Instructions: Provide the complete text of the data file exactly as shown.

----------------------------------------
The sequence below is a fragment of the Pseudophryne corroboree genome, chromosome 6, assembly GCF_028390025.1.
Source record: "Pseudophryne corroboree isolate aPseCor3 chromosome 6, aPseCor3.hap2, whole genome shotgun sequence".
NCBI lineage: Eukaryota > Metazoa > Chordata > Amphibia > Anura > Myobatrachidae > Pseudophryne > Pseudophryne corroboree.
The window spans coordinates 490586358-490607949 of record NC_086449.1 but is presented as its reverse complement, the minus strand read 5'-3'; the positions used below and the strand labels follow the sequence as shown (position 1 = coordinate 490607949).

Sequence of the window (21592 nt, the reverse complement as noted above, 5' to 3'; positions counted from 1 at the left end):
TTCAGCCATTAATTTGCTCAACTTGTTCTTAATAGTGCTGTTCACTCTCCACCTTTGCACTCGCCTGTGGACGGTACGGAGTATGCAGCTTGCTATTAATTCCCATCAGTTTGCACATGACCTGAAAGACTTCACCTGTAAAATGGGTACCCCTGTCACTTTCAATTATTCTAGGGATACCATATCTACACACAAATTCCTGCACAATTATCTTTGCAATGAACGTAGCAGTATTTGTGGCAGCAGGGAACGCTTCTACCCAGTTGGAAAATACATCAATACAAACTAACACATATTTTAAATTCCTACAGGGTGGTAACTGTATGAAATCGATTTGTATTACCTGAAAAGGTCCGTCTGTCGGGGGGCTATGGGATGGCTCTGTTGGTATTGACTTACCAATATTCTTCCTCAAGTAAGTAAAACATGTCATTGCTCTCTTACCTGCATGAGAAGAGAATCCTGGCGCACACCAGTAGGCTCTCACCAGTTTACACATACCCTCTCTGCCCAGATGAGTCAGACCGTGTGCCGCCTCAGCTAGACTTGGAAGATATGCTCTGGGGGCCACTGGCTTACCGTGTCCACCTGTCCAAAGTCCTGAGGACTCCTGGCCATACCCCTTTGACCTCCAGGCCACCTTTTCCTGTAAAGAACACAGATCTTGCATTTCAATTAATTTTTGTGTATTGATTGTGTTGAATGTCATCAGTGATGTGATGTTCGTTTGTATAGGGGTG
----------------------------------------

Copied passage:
The sequence below is a fragment of the Pseudophryne corroboree genome, chromosome 6, assembly GCF_028390025.1.
Source record: "Pseudophryne corroboree isolate aPseCor3 chromosome 6, aPseCor3.hap2, whole genome shotgun sequence".
NCBI lineage: Eukaryota > Metazoa > Chordata > Amphibia > Anura > Myobatrachidae > Pseudophryne > Pseudophryne corroboree.
The window spans coordinates 490586358-490607949 of record NC_086449.1 but is presented as its reverse complement, the minus strand read 5'-3'; the positions used below and the strand labels follow the sequence as shown (position 1 = coordinate 490607949).

Sequence of the window (21592 nt, the reverse complement as noted above, 5' to 3'; positions counted from 1 at the left end):
TTCAGCCATTAATTTGCTCAACTTGTTCTTAATAGTGCTGTTCACTCTCCACCTTTGCACTCGCCTGTGGACGGTACGGAGTATGCAGCTTGCTATTAATTCCCATCAGTTTGCACATGACCTGAAAGACTTCACCTGTAAAATGGGTACCCCTGTCACTTTCAATTATTCTAGGGATACCATATCTACACACAAATTCCTGCACAATTATCTTTGCAATGAACGTAGCAGTATTTGTGGCAGCAGGGAACGCTTCTACCCAGTTGGAAAATACATCAATACAAACTAACACATATTTTAAATTCCTACAGGGTGGTAACTGTATGAAATCGATTTGTATTACCTGAAAAGGTCCGTCTGTCGGGGGGCTATGGGATGGCTCTGTTGGTATTGACTTACCAATATTCTTCCTCAAGTAAGTAAAACATGTCATTGCTCTCTTACCTGCATGAGAAGAGAATCCTGGCGCACACCAGTAGGCTCTCACCAGTTTACACATACCCTCTCTGCCCAGATGAGTCAGACCGTGTGCCGCCTCAGCTAGACTTGGAAGATATGCTCTGGGGGCCACTGGCTTACCGTGTCCACCTGTCCAAAGTCCTGAGGACTCCTGGCCATACCCCTTTGACCTCCAGGCCACCTTTTCCTGTAAAGAACACAGATCTTGCATTTCAATTAATTTTTGTGTATTGATTGTGTTGAATGTCATCAGTGATGTGATGTTCGTTTGTATAGGGGTG